The title work of the show, “Childhood, Boyhood, Sonic Youth” draws that title from Tolstoy’s first three novels: “Childhood,” “Boyhood,” and “Youth,” published starting in 1852 when Tolstoy was twenty-three. Preternaturally sage for his years (although life appears to have progressed at an accelerated pace back then), Tolstoy wrote: “Will the freshness, lightheartedness, the need for love, and strength of faith which you have in childhood ever return? What better time than when the two best virtues — innocent joy and the boundless desire for love — were the only motives in life?” Tolstoy evoked an expressionistic style with these works, sparking the imagination of readers with flashes of emotion predicated on facts filtered by the lens of perception — the whole is other than the sum of the parts. But Mr. Zacharias borrows only the words from Tolstoy’s titles and fragments of Tolstoy’s themes. “Childhood, Boyhood, Sonic Youth,” is comprised of a triptych roughly the dimensions  – about seven feet square – of triptychs you see propped behind diminutive altars of thousand-year-old village churches in Italy. The work perches on the edifice of expressionism with its evocative flashes of childhood and adolescent years embodied in images of illusive, overly preened TV actors; stark, derivative Warhol-esque opening graphics for the shows the actors starred in; the stylish silhouettes of Stingray bicycles (as my crowd called them) with banana seats, so popular then for their modishness (but way too heavy for their size); a space capsule and spaceman in requisite “high-tech” rubber suit –- innocent and quaint in their technical inadequacy now; excerpts from the so pervasive TV Guide, an ephemeral fixture on the little table beside the La-Z-Boy in every middle class living room. That designers of the opening and closing credits of TV shows borrowed shamelessly from the counterculture work of Warhol amuses Mr. Zacharias. We see images from TV shows like “The Wild Wild West” (in “Childhood, Boyhood, Sonic Youth”) and “The Partridge Family” (in “Rock Star Plan”) that evoke Warhol; images which, at the time, were revolutionary.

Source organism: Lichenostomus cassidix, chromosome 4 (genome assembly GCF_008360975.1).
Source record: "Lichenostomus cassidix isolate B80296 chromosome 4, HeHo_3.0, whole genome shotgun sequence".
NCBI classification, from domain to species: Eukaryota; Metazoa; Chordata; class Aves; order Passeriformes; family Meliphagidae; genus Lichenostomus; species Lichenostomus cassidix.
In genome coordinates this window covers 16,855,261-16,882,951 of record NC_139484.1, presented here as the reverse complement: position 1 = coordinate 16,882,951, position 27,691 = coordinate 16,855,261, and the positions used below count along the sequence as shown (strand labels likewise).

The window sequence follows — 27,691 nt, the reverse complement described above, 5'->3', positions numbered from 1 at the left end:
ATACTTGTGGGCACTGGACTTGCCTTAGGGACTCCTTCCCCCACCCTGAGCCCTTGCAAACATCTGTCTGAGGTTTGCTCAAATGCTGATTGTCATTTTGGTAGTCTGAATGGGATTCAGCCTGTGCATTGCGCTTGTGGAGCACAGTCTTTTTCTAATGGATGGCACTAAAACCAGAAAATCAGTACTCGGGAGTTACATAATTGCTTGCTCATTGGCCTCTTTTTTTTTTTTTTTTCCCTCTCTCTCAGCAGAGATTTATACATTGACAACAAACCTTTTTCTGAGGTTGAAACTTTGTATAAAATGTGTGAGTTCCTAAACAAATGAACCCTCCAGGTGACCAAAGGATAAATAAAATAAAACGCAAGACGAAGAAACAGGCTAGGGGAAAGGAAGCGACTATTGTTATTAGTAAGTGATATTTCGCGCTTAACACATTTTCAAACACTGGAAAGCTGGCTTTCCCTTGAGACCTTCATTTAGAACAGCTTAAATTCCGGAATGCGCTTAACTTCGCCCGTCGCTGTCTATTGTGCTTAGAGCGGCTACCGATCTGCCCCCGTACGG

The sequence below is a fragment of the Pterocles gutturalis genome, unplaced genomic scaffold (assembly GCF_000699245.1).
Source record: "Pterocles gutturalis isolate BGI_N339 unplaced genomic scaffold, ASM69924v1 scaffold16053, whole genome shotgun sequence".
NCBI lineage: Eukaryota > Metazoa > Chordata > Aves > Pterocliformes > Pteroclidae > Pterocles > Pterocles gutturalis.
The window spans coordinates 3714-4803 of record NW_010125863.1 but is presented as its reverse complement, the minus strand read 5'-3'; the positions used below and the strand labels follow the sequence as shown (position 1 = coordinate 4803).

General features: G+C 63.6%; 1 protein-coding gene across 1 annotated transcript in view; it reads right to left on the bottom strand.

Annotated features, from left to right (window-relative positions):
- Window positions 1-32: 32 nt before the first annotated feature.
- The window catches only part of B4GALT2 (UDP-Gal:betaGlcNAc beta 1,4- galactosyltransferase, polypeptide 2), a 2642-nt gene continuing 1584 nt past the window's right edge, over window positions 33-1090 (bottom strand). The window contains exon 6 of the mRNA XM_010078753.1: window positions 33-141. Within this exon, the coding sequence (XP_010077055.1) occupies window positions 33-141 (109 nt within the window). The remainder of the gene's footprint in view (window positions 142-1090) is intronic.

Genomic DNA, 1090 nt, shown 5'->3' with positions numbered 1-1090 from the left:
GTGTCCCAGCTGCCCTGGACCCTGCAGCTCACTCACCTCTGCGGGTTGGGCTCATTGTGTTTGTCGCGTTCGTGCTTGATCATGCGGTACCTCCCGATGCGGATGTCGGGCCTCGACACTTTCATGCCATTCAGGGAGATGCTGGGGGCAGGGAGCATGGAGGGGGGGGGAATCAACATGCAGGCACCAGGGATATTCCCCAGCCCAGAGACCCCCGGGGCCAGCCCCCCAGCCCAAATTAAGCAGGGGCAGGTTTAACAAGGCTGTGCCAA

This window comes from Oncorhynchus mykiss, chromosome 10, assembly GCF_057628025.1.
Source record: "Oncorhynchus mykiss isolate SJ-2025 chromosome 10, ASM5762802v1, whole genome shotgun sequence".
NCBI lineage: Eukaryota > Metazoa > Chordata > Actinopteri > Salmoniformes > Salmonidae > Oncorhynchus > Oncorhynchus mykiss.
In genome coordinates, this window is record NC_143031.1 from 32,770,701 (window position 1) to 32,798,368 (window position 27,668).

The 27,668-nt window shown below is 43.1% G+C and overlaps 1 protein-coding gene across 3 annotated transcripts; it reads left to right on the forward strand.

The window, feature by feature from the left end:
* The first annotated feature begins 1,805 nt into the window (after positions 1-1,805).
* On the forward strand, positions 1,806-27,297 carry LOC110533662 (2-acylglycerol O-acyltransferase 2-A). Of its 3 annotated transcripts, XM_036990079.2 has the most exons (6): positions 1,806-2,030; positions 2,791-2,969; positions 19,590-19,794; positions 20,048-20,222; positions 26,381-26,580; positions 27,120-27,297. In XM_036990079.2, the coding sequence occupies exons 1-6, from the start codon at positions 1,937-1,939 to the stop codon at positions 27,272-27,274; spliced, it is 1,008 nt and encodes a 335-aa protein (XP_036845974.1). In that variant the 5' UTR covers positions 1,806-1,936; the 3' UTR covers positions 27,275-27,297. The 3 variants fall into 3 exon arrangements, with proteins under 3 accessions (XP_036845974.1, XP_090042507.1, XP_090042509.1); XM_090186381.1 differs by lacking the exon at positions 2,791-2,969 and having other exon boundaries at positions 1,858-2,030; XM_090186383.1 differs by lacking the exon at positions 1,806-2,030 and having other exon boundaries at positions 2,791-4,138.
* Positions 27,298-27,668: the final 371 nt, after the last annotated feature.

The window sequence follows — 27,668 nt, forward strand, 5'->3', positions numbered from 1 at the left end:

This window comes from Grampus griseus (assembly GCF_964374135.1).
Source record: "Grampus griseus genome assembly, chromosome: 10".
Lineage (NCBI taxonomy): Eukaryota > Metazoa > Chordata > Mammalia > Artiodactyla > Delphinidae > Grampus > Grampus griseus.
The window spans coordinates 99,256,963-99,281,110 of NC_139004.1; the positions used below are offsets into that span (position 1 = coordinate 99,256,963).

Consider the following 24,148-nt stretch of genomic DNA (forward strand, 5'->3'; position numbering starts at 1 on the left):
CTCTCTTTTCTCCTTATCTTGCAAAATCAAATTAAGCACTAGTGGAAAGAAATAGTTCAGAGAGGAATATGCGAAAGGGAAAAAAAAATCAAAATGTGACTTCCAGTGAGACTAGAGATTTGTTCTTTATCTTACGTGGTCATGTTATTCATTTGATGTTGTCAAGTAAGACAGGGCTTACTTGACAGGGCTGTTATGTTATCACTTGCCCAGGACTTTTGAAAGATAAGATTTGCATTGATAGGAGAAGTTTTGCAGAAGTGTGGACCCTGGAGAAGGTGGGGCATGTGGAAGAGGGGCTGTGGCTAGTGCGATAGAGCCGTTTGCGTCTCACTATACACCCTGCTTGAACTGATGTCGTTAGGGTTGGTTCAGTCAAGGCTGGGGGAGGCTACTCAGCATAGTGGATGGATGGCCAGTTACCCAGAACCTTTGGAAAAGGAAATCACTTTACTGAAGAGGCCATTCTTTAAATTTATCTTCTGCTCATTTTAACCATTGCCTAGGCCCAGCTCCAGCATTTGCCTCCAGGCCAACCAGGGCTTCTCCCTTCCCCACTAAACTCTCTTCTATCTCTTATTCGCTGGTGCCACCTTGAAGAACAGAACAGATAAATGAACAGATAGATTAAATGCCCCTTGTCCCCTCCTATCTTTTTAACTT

Andy Warhol tore labels off mass-produced fixtures of everyday existence to create counter-culture icons; he adopted 8mm movie cameras sold to eager consumers with the promise of capturing idyllic, living, breathing family moments and captured instead unsettling interludes of hedonistic excess. Via co-opted components of consumerism, Warhol challenged the cultural complacency that co-existed amidst “cold” war and looming nuclear armegeddon. Warhol forced us to reassess our assumptions about survival and pursuit of happiness, and Mr. Zacharias does too.

"Flipbook, Vol. II (Pages 60-95)", Matt Zacharias, Re:View Gallery, Detroit

“Flipbook, Vol. II (Pages 60-95)”
Matt Zacharias, Re:View Contemporary Gallery, Detroit
photo: Re:View Contemporary Gallery, Detroit

As innocence gave way to the pragmatic demands of existence, Mr. Zacharias joined the Navy. His tenure with the Navy did not turn out like stories you hear from “The Greatest Generation.” His experience, his generation’s experience, was more prosaic, less heroic, and possibly more revelatory. His spell with the Navy ended abruptly and absent conventional glory, as so often the mostly unvoiced stories of soldiers and sailors do. But out of the rubble, Mr. Zacharias formed the raw, wry, and pervasively satirical reflections that constitute these works. An image of a trench coat clad man running with unmistakable urgency to or from something unseen features in “Childhood, Boyhood, Sonic Youth” and “Flipbook, Vol. II (pages 60 – 95)”. The image lends motion and continuity to these works — we flee from the past and rush toward the future. In “C.O. Accessory Kit” a work comprised of meticulous design elements suggestive of a mass-produced toy, Mr. Zacharias presents the ultimate anti-hero for American culture — the Conscientious Objector (C.O.), the passive alter ego of our militaristic culture and collective impulse to dominate the planet. The execution is flawless, and the satire is unmistakable. We can not help but sympathize with an earnest escapee from the military industrial complex, but at the same time we sense impending doom for the man. The herd will overtake and envelope him, no matter how fast the C.O. in the dark trench coat runs.

Don’t be overtaken by the herd. Go see these works by Matt Zacharias. The show is up at Re:View until July 7th. And visit the gallery next door, See Art + Design. You’ll find a permanent collection, exhibitions, and an emphasis on design that fills a void in the Detroit gallery scene.

Catch a Metro Times interview with Mr. Zacharias here:

“C.O. Accessory Kit” Matt Zacharias Re:View Gallery Detroit

“C.O. Accessory Kit”
Matt Zacharias, Re:View Contemporary Gallery, Detroit
photo: Re:View Contemporary Gallery, Detroit